This is something I have been wanting to do for a long time: map which areas of Vienna have fast access to a certain kind of infrastructure. Now, I finally found time and data to perform this analysis. Data used is OSM road data (Cloudmade shapefile) for Austria and metro station coordinates for Vienna by Max Kossatz and Robert Harm.

Before importing the OSM roads into PostGIS, I cut out my area of interest and created a clean topology using GRASS v.clean.break. Once loaded into the database, assign_vertex_id() function does the rest and the network is ready for routing and distance calculations.
For the metro stations, I calculated the nearest network node using George MacKerron’s Nearest Neighbor function.

Catchments were calculated using driving_distance() function. It returns distance to a given metro station for all network nodes (up to a maximum distance). The result can be interpolated to show e.g. which areas are at most 1 km away from any metro station.

1 km catchments around metro stations in Vienna

Close-up look at the 1 km catchment zone border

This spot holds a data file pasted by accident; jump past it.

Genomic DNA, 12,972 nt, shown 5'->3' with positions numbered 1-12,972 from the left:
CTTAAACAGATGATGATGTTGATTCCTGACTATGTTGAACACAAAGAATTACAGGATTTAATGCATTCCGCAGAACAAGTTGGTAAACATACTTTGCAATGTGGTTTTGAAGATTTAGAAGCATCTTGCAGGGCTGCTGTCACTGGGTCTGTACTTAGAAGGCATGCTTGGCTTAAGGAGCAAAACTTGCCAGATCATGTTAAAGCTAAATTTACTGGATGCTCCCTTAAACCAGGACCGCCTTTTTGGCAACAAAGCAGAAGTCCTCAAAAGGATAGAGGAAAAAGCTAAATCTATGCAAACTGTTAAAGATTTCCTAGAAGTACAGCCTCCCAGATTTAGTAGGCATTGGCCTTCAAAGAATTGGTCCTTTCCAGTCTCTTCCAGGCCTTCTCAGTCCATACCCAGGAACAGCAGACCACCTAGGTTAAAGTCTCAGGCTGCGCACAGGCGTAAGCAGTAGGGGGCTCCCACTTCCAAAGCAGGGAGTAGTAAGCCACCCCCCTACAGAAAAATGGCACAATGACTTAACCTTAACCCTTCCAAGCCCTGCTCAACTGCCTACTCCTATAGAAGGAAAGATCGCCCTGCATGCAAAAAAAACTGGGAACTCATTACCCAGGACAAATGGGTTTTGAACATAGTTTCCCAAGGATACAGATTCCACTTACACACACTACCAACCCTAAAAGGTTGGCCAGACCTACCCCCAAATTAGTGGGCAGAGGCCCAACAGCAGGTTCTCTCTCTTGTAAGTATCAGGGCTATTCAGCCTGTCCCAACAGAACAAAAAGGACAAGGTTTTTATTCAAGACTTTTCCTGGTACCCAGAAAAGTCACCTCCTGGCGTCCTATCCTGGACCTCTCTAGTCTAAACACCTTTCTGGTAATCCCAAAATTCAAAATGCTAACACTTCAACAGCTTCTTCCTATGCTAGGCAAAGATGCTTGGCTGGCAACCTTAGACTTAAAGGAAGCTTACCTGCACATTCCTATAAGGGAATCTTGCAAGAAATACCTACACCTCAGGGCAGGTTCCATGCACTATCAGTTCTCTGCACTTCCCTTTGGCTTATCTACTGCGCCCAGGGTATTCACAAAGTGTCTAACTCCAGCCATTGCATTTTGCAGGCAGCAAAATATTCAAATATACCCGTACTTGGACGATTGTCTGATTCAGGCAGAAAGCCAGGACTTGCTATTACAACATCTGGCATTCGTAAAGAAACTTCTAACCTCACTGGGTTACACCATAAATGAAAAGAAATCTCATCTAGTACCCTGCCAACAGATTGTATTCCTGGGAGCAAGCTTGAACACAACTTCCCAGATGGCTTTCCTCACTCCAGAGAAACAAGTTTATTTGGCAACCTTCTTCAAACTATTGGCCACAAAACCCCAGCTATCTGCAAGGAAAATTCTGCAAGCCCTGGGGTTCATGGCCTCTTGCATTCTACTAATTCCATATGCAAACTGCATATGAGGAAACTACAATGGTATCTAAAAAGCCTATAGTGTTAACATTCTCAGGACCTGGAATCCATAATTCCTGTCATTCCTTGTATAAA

Once set up, performing this analysis is reasonably fast. Instead of metro stations, any other infrastructure coverage can be analyzed easily. I could imagine this being really useful when looking for a new flat: “Find me an area close to work, a metro station and a highschool.”

The next great thing would be to have all data for calculation of transit travel times too. Yes, I’m looking at you Wiener Linien!

The 1st European State of the Map Conference (SotM-Europe) will be held July 15-17 in Vienna, Austria. So far, there have been 4 International State of the Map conferences. This will be the first European edition of this event.

Topics include:

  • Mapping (mapping, data, tagging, the state of the map in your country, etc…)
  • TechTalks (development, rendering and infrastructure)
  • Powered by OpenStreetMap (projects/business ideas based on OpenStreetMap)
  • Convergence (open geo data world vs. the world of proprietary and authoritive data and software)
  • Research (for researchers working with OpenStreetMap data)
  • Others (other interesting information)

The call for papers is still open until Monday, February 28 2011.

The international conference will be held in Denver, Colorado from September 9-11 2011.

Openstreetmap offers a handy API for querying their database: XAPI. You’ll find the docs on their wiki at

To download all traffic signals within a certain bounding box:[highway=traffic_signals][bbox=16.26,48.18,16.31,48.20]